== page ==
I remember when I was a young, hopeful, aspiring writer, sitting at my desk, dreaming up new worlds and putting them on paper. I just knew that when I grew up, I would make my living as an author. That someday my name would appear alongside Twain, Wharton, Vonnegut and Hemingway. That I would write and publish, to great acclaim, the Great American Online Content.
Sounds ridiculous, doesn’t it? But that is seriously what waits for so many hopeful young writers.
Content is . . .
We’ve heard it before—hell, we’ve featured it on this blog numerous times—content is king. Content is what gets your brand in front of customers, what brings them back to your website.
Where does that content come from?
In the past, it didn’t much matter—and to many businesses it still doesn’t. Just having content that search engines would find and index and put in front of Internet users was enough. Content became an unspecialized product, a widget, readily available for exchange and exploitation by the market.
Online content was—and to a large degree still is—a commodity.
Think about what that means for writers — for all artists. Tim Krieder expresses the problem well in his New York Times op-ed “Slaves of the Internet, Unite!“:
The first time I ever heard the word “content” used in its current context, I understood that all my artist friends and I—henceforth, “content providers”—were essentially extinct. This contemptuous coinage is predicated on the assumption that it’s the delivery system that matters, relegating what used to be called “art”—writing, music, film, photography, illustration—to the status of filler, stuff to stick between banner ads.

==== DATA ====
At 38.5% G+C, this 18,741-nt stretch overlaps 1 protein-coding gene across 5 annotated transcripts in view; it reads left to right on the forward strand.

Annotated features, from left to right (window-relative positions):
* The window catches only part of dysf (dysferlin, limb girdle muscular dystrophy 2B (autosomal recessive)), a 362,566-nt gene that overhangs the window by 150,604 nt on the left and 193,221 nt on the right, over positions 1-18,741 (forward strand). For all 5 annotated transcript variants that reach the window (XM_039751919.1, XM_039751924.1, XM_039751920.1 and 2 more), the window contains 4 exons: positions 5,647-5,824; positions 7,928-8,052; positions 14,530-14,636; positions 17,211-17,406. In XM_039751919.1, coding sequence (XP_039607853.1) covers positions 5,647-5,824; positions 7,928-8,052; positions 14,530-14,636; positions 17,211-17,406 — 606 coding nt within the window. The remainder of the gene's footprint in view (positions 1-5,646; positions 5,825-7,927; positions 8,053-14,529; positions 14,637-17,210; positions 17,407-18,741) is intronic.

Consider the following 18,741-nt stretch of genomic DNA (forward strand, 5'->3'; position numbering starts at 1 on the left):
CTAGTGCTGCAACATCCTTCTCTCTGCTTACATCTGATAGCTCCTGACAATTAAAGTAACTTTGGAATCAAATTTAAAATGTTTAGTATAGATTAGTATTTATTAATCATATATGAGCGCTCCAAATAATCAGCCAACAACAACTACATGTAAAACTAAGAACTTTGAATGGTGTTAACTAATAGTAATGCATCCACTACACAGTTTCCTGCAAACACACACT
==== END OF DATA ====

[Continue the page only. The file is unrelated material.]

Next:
No one dreams of life on an assembly line. They dream of showing the world what they can do, revealing themselves to the world through the Great American Novel, or the heart-hammering symphony, or the boundary-razing artwork.
But that’s not what the commodity of “web content” is. It’s just the opposite. Instead of earth-shaking, paradigm-shifting original thought, it’s a constant regurgitation of information already easily found on the Internet. Instead of artists saying, “Look what I can do,” we get content providers saying, “I can do that, too.”
How this relates to your business
If we accept that the commoditization of artistic creation is a dark path, that doesn’t mean we can just abandon it. Content is still king and businesses still need customers. How do we reconcile business needs with preservation of our cultural future?
It isn’t easy. Nothing worth doing ever is.
Change your mindset
Your focus should not be on what you’re posting online, but why you’re posting it. Every time you post new content for no other reason than to keep to a posting schedule, you contribute to the problem. Stop creating filler and start creating something meaningful and worthwhile.
Not every swing can be a home run. Everyone understands this, but you must recognize it when you promote your latest blog post, white paper or infographic. Don’t cheer every swing with the same intensity—save your loudest cheers for the home runs.
Promote the hell out of your best stuff, the stuff you want your business to be most associated with and remembered for, the stuff that will last. Promote the unique, the controversial, the thought-changing.
Letting your audience know about your latest link round-up is fine, but don’t use the bullhorn to do it.
Think of yourself and your content providers as artists
Masterful artists constantly hone their skills. They learn not only from their own experiences but from the successes and failures of other artists. They practice. They experiment. They are their own worst critics.
For writers, it’s a straightforward process: Read. Write. Edit. Repeat.
Approaching content creation with the idea of practice and self-improvement might mean that you don’t publish everything you write, but that doesn’t mean what you wrote has no value. This can be the most difficult idea to accept, especially from a business perspective. But the moment you create something merely as filler is the moment your writing—your art—becomes a commodity.
In short, make something worthy of your readers’ time.